Tomatoes are safe for dogs to eat when they are ripe and red. The actual ripened tomato fruit is considered non-toxic and contains multiple dog-healthy nutrients, including potassium, vitamins A and C, and fiber. Ripe and red are the keys to knowing when a tomato is safe for dogs, and only in small amounts.

This fruit comes from the nightshade family of plants, and according to articles like this one from NC State, all green parts are toxic. The Children’s Hospital of Philadelphia published this article shares the same findings because of the solanine in the green parts of the plant. But don’t panic, the nightshade plant family also includes potatoes, bell peppers, and many foods you love. It is about feeding them to your dog and yourself responsibly.

A slice for a snack can be beneficial for Fido as tomatoes contain:

  • Chlorogenic Acid – A powerful antioxidant that helps bodies fight free radicals and may help your dog reduce issues with arthritis, a healthier immune system, and their overall quality of life.
  • Fiber – Having enough fiber helps with weight management and a healthy digestive tract.  
  • Lycopene – Found to have multiple health benefits for dogs, including this study by the NIH for osteosarcomas. This antioxidant may help with cardiovascular health and more.
  • Potassium – Want your pup to have a healthier heart, nerves, and muscles? Make sure they have enough potassium.
  • Vitamin A – Perfect for bone growth, immune system response, and cellular differentiation, the NIH has this to say about Vitamin A for your dog.
  • Vitamin B9 (folic acid) – this vitamin helps with DNA, especially when it comes to reducing defects, including reducing the chances of cleft palates in Boston Terriers. It works to aid their body in cellular reproduction and neural development.
  • Vitamin C – Boosting immunity is this vitamin’s superpower.
  • Vitamin K1 – Helps prevent blood clotting and coagulation, as well as uncontrolled bleeding according to this article at VCA Hospitals by a DVM-MPH.

There are plenty of other dog-healthy nutrients in tomatoes, like iron and phosphorus, but the amount would be minimal compared to other dog-friendly people foods.

The absorption rate and amount needed of these nutrients will vary depending on your dog’s age, health, and size. So if they’re lacking, you could always ask your vet for a supplement if they won’t get enough from foods.

The type of tomato your dog eats should be based on their specific needs. Roma tomatoes have fewer carbohydrates than grape tomatoes. Organic tomatoes may also contain higher levels of vitamin C and phenolic compounds than non-organic ones. These facts are documented in numerous studies like this one published at ScienceDirect.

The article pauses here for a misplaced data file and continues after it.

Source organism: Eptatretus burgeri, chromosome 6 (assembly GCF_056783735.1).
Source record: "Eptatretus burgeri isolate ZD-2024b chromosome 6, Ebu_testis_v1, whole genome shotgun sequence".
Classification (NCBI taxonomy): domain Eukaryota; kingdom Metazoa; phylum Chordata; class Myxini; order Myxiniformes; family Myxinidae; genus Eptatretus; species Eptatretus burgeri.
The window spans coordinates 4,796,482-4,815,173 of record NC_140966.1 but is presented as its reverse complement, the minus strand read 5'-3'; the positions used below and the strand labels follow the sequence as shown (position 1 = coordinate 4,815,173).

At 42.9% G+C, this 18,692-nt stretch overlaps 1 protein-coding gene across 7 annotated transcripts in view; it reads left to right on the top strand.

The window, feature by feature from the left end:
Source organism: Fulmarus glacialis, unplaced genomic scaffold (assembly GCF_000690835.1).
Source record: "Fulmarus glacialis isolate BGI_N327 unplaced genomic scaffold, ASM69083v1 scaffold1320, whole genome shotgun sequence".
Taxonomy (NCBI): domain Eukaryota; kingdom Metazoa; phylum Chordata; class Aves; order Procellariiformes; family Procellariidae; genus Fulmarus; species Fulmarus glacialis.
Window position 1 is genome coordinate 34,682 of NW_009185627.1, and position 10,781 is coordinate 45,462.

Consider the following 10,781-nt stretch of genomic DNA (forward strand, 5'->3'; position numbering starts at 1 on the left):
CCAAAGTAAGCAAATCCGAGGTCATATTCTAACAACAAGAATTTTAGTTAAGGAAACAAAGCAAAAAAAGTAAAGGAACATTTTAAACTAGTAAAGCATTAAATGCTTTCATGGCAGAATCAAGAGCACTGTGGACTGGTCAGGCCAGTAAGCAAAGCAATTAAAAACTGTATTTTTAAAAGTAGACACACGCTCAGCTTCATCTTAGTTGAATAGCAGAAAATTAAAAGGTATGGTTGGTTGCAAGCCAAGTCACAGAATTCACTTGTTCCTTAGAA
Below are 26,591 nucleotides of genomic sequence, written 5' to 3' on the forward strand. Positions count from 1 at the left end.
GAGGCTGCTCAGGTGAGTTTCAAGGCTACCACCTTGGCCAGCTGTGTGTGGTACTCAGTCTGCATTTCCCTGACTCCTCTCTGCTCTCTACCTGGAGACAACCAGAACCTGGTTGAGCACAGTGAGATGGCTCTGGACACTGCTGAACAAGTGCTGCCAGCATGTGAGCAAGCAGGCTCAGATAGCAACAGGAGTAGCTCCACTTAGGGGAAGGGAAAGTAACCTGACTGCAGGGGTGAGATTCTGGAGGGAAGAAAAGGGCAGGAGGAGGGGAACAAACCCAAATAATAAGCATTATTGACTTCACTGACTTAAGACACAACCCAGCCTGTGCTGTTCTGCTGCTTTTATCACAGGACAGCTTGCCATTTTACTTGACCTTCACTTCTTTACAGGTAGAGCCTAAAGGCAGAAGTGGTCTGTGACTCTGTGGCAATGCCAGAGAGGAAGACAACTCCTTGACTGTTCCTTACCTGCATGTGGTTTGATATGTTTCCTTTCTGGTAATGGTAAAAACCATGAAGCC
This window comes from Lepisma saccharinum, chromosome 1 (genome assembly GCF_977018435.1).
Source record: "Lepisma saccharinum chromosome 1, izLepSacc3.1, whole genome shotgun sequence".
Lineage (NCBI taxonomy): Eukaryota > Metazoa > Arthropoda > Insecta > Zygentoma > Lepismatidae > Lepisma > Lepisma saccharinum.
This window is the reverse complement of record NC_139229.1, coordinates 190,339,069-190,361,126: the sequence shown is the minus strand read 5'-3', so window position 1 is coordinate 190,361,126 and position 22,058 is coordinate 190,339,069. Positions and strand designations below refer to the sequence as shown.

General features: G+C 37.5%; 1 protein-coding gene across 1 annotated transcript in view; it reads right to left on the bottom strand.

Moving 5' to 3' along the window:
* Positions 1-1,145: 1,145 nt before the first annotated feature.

So how much should you feed your pupper? Below is a table with a suggested amount of tomato for a dog based on size. However, always talk to their vet before giving them a new treat as their healthcare professional will know what their body needs.

A dog trying to eating a slice of a tomato
How much tomato a dog can consume depends on their size.

How Much Tomato to Give a Dog

The following chart can be used as a rough guideline for how much ripe tomato you can feed your dog in a day. Remember, you should never feed your dog any quantity of unripe tomatoes or the green leaves and stems, as they contain toxins known as tomatines. 

Dog SizeDiced Ripe TomatoesSliced Ripe Tomatoes, ¼” Thick
Teacup and Tiny
(Chihuahua, Toy Poodle, Pomeranians,…)
.55 ounces or
1 inch cube chop finely
15.59 grams 
(Beagles, Border Collie, Bulldogs,…)
.55 ounces or
1 inch cube chopped finely
23.53 grams
(Terriers, Spaniels, Australian Cattle Dogs,…)
1.1 ounces or
2 inches with a good chop
31.18 grams
(Golden Retrievers, Pointers, Boxers,…)
1.38 ounces or
2.5 inches chopped
39.12 grams

One important thing to consider is that not all tomato products are safe for dogs. Ketchup, for example, has added sugars, and some pasta sauces contain ingredients that are unhealthy for dogs, like paprika and garlic. So, if you do want to feed your dog a tomato treat, make sure it is organic and ripened.

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